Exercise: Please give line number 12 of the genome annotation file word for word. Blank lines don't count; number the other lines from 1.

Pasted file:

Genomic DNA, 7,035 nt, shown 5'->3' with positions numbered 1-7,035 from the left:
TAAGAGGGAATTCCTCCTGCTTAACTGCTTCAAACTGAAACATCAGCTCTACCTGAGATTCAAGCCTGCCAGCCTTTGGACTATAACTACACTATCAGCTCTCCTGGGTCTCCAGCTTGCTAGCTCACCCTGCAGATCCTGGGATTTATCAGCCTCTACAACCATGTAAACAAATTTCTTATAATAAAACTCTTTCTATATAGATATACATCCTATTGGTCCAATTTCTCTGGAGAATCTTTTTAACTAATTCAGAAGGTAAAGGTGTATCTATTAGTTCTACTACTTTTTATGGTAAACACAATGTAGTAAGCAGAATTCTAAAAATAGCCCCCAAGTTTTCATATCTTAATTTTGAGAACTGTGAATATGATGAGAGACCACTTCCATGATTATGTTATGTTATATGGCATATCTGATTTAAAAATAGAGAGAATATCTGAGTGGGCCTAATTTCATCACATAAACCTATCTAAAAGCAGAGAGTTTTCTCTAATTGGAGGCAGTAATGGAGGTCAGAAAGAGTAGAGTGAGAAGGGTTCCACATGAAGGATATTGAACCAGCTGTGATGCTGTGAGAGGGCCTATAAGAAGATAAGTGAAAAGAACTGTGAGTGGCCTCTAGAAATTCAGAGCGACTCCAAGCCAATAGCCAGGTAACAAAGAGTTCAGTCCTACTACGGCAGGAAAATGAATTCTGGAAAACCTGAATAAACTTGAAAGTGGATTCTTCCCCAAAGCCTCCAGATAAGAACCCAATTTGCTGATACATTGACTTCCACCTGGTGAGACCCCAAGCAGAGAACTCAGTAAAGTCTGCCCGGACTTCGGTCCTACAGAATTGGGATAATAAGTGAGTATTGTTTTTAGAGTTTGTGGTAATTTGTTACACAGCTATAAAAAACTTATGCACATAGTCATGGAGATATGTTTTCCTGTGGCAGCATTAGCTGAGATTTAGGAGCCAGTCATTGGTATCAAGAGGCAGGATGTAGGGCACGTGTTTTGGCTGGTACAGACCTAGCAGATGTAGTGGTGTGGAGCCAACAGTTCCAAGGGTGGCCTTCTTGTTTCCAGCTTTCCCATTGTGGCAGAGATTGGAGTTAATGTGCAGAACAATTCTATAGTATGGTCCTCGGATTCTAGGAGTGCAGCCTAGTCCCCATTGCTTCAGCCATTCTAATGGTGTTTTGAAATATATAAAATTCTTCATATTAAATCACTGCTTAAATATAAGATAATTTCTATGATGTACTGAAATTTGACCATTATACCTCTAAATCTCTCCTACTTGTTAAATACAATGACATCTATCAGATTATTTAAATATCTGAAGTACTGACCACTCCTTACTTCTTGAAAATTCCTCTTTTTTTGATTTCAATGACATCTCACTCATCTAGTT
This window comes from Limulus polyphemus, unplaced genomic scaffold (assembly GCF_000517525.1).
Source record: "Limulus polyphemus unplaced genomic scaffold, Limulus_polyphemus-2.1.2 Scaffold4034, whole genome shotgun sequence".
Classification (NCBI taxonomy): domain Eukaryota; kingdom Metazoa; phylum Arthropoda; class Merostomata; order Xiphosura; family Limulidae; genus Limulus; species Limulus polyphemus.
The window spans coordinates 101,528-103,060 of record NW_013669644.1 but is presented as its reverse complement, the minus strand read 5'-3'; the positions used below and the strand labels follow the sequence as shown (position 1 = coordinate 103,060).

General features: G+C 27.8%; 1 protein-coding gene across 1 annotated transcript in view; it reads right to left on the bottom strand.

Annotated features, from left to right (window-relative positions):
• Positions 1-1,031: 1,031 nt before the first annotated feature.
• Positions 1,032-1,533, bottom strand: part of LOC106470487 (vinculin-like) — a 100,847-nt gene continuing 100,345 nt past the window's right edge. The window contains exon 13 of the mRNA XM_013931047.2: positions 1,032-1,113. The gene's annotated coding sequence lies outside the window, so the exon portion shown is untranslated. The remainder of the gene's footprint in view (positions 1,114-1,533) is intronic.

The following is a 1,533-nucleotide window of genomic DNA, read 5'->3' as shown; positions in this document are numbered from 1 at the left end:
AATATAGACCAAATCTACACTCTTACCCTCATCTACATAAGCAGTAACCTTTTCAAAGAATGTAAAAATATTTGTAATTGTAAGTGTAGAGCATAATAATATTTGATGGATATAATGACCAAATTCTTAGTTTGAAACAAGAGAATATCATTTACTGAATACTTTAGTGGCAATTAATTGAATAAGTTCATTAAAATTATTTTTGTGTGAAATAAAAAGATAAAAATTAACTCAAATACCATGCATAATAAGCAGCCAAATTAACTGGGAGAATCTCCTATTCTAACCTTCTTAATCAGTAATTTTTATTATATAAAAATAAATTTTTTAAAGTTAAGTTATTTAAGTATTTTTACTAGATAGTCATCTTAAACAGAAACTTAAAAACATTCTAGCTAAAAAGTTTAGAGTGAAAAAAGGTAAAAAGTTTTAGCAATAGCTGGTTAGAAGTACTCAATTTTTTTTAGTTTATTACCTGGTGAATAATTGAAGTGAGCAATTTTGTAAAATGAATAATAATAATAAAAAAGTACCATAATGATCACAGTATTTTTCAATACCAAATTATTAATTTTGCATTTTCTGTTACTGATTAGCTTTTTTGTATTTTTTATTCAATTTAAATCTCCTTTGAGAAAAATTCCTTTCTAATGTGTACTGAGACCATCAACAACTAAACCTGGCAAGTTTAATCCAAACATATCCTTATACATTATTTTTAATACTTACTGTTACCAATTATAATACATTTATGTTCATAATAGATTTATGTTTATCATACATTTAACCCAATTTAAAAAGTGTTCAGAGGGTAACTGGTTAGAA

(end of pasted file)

AATATAGACCAAATCTACACTCTTACCCTCATCTACATAAGCAGTAACCTTTTCAAAGAATGTAAAAATATTTGTAATTGTAAGTGTAGAGCATAATAATATTTGATGGATATAATGACCAAATTCTTAGTTTGAAACAAGAGAATATCATTTACTGAATACTTTAGTGGCAATTAATTGAATAAGTTCATTAAAATTATTTTTGTGTGAAATAAAAAGATAAAAATTAACTCAAATACCATGCATAATAAGCAGCCAAATTAACTGGGAGAATCTCCTATTCTAACCTTCTTAATCAGTAATTTTTATTATATAAAAATAAATTTTTTAAAGTTAAGTTATTTAAGTATTTTTACTAGATAGTCATCTTAAACAGAAACTTAAAAACATTCTAGCTAAAAAGTTTAGAGTGAAAAAAGGTAAAAAGTTTTAGCAATAGCTGGTTAGAAGTACTCAATTTTTTTTAGTTTATTACCTGGTGAATAATTGAAGTGAGCAATTTTGTAAAATGAATAATAATAATAAAAAAGTACCATAATGATCACAGTATTTTTCAATACCAAATTATTAATTTTGCATTTTCTGTTACTGATTAGCTTTTTTGTATTTTTTATTCAATTTAAATCTCCTTTGAGAAAAATTCCTTTCTAATGTGTACTGAGACCATCAACAACTAAACCTGGCAAGTTTAATCCAAACATATCCTTATACATTATTTTTAATACTTACTGTTACCAATTATAATACATTTATGTTCATAATAGATTTATGTTTATCATACATTTAACCCAATTTAAAAAGTGTTCAGAGGGTAACTGGTTAGAA